Newsflash: We are all guilty of making money mistakes sometimes.
Everyone has to deal with their money, and some of us do it better than others.
If you think you’re a master of handling your personal finances — or you’ve never given a thought to your level of expertise, take a look at the points below.
Your approach might not be as flawless as you think.
1. You don’t have a budget
A written budget can be the key to managing your money. A budget puts financial control back in your life. Otherwise, your money just goes, you lose control over your finances, and you set yourself up for overdrafts, overspending and debt.
Start keeping a record of your income and expenses. You can use an app like or . An Excel spreadsheet, or even a pen and paper, if that’s your style. Once you know how much you earn and how much you spend, some simple arithmetic will reveal how much you can afford to save, invest, or spend on gadgets.
2. You’re surprised by your bill each month
If you’re living paycheck-to-paycheck, what will you do if there’s an emergency cost like a hospital bill? How will you pay for your school or a weekend away?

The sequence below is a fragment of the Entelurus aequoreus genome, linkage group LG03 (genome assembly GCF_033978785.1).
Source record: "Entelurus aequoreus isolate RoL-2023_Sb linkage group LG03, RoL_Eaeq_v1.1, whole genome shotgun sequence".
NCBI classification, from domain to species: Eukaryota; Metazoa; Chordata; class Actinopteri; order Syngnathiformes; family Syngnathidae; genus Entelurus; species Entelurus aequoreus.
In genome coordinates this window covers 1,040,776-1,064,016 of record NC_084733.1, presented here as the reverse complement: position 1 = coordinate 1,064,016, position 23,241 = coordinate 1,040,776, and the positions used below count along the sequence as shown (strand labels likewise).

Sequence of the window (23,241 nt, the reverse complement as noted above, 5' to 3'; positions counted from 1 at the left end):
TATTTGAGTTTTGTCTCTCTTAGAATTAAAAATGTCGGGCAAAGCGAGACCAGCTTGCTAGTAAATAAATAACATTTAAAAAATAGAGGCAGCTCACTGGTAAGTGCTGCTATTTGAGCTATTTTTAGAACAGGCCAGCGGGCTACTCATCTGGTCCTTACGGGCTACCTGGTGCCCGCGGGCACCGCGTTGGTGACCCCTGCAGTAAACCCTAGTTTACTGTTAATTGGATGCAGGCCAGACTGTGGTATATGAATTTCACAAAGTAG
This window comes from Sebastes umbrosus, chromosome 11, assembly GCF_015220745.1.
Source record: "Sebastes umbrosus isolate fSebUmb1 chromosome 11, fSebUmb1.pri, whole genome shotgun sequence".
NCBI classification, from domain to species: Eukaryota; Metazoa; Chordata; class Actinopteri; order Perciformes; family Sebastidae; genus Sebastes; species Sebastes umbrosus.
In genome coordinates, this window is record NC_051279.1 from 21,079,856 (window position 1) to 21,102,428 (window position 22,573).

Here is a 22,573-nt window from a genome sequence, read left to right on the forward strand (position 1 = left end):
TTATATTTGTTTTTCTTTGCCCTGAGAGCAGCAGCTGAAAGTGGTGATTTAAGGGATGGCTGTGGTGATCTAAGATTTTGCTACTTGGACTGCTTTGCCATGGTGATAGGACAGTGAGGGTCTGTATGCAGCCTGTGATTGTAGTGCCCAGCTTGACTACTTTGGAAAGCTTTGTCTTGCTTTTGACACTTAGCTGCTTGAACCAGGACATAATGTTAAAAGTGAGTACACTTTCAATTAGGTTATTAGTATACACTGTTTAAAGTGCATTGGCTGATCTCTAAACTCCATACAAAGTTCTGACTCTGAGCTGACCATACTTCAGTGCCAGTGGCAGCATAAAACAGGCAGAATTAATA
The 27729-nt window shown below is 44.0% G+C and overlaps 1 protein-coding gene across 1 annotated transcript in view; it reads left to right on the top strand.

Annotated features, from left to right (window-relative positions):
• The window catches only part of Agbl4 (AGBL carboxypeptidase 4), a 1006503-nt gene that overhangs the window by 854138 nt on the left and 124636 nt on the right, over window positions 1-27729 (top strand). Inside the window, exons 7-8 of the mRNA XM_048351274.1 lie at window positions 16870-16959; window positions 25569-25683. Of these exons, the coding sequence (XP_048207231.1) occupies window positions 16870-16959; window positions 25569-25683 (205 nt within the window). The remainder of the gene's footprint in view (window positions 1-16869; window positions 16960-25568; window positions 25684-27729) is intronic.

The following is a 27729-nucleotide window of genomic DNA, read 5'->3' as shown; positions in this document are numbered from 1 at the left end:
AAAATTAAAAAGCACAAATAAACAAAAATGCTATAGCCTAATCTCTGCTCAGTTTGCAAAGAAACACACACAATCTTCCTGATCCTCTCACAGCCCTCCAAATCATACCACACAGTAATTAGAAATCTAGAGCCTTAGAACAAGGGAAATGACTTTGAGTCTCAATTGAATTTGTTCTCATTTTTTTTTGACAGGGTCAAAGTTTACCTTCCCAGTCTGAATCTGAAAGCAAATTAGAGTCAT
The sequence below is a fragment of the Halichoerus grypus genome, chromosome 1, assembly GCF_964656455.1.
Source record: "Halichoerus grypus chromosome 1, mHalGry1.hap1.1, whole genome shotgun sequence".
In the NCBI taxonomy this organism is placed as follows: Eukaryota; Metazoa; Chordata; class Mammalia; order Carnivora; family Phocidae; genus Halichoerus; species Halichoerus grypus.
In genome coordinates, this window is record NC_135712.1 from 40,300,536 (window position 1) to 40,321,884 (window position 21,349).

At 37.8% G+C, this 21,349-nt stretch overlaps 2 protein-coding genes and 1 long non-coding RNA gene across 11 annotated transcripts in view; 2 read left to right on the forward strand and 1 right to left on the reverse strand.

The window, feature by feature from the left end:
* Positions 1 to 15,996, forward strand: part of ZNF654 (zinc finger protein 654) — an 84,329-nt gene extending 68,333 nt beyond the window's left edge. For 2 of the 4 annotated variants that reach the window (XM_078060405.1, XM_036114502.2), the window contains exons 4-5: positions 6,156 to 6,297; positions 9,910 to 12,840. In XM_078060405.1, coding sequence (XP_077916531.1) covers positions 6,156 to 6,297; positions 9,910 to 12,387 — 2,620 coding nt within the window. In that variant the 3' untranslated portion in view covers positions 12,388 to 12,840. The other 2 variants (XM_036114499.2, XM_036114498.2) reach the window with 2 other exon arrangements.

There are two ways to increase your cash flow: Earn more money, or spend less. If you go the first route, take a look at tricks to negotiate a raise and ways to make extra cash while working full-time. If you’re aiming to spend less, consider reducing your largest costs, like your rent or transportation.
3. You’re always borrowing
If you never have enough cash to get through the month, it’s time to revamp your finances. Get to the root of the problem. Are you overspending? Are you living above your means? Do you have a budget?
If you have more bills than income, downsize and free up cash. But if you’re simply overspending, creating a budget and reducing how much you spend in certain areas can ensure enough cash flow.
4. You don’t know where your money goes
This is a top reason for overspending each month. It goes back to creating a monthly budget for yourself, a spending plan that guides your money.
You can decide how much to spend in different categories, such as transportation, food, entertainment. Balance your account on a regular basis to make sure you’re not overspending, and make adjustments to your spending plan as needed.
5. You and you partner have conflicts about money
If you’re a big spender, you and your partner might have frequent fights about money. This is especially true if your spending habits strain the household finances.
Rather than get defensive, listen and acknowledge your mistakes. Work with your partner to learn new money management skills. If you don’t resolve the issue, conflict may linger on.
What other signs reveal bad money management?